This article resulted of an email from James Taylor
from Oregon, USA to Maxine Scott at the House of Tartan.
Anns a'Ghaidhlig: Saor-duine Seamus macSheamuis 'ic
Dhaibhaidh, mac an tailleur. (In the Gaelic; James son of James, son of
David, son of the tailor. Anns a'Bheurla (in the English): Freeman James
Taylor. You can use either one. The English version is my given name, but
my grandmother and grandfather used the Gaelic version. I answer to
My question revolved around a set of a child's Highland
wear, seemingly Victorian. Any idea which tartan, and what is the
approximate value of this lovely little kit? (Kilt, hose, sporran, vest,
jacket, glengarry - see photos below.) The sporran seems to be silver, and
the back of the buttons appear to read "patented 1861"
I don't think it is for sale at this point - just
looking to get an approximate value, and identify the clan or family sett.
Below is an early
photograph of a typical boy’s outfit from Victorian era
Maxine Scott writes:
The tartan in the kilt image is the Menzies Black and
White. The costume is most likely Victorian. The Lady's Newspaper of 1852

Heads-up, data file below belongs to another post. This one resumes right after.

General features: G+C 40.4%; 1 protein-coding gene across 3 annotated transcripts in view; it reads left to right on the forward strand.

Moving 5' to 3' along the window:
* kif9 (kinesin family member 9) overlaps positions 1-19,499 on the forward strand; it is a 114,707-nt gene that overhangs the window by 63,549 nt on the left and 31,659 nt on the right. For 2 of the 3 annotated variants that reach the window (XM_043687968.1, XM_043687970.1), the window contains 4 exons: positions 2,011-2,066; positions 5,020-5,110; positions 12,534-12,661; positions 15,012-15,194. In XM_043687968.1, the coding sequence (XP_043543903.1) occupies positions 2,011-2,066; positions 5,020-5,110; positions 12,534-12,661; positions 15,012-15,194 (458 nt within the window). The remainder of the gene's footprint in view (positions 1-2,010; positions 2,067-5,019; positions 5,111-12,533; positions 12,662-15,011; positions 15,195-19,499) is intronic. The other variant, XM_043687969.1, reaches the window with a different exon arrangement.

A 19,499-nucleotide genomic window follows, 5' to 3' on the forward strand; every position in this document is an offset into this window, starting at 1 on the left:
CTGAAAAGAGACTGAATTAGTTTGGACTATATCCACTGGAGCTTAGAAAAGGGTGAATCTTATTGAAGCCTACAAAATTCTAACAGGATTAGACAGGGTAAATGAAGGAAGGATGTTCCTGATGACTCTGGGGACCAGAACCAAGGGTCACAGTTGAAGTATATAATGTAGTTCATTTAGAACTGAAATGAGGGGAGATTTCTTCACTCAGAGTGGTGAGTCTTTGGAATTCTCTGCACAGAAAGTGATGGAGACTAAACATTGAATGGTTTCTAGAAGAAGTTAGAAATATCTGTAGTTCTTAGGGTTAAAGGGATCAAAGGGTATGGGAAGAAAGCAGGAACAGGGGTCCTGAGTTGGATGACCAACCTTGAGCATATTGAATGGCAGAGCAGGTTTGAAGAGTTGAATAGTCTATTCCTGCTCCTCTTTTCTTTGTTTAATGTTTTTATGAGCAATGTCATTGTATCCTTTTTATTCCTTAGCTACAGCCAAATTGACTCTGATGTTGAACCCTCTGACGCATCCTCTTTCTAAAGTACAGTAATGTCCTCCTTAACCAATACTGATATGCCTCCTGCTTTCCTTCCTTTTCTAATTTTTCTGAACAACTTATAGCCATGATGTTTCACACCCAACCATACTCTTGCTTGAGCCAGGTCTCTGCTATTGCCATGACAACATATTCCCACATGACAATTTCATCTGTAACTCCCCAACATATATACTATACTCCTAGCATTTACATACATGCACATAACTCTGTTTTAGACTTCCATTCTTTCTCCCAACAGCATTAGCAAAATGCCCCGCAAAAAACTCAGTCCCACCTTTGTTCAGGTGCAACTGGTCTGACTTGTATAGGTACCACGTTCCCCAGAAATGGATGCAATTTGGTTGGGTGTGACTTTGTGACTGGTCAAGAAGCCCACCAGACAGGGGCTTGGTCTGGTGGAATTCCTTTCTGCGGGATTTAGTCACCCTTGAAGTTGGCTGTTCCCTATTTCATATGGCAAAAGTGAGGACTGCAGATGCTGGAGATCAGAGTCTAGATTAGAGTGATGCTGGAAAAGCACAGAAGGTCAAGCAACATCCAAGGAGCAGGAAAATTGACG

states, "the costume worn by the Prince of Wales when at Balmoral had set
the fashion of adapting the complete Highland costume."
'Scotch' suits were worn from 1850 to the 1870s, but
less frequently after that. In the 1860s a boy's suit might reflect the
true Scottish costume: 'a waistcoat and jacket of velvet with a kilt of
tartan poplin, plus scarf, brooch, sporran and Glengarry cap, if the
jacket is of cloth, then woollen plaid is used for the kilt.'
(Englishwoman's Domestic Magazine, 1867).
But some very quaint travesties of Scottish dress were
considered ideal for boys, and there was a profusion of 'Young
Highlanders' wherever European fashion was followed, especially in
By Victorian times, dress sporrans of horse and goat
hair were common, though useless in their original function. As for the
value of the costume I would be unable to assist you with this and
recommend that you take this to an appraiser as without actually seeing
the condition of the outfit it would be difficult to assess it
*This from Peter MacDonald
re: the sett of the child's Highland costume:
On Thursday, Jul 3, 2003, at 10:19 US/Pacific, Peter wrote:
> A' Sheumais,
> Interesting indeed. It is certainly similar to the Black and White
> Menzies but is not quite it. In fact, the Scottish Tartans Authority has
> record of this amongst their 5000 odd patterns so its one more for the
> I would concur that it is Victorian and would guestimate it to be
> Difficult to put a value on it without seeing the actual thing and
> knowing something of its history, and thereby whether there is
> anything that would up the value. Some hundreds of
> pounds certainly if auctioned.
> Peter MacDonald
Any one with any information or can add to the details about the outfit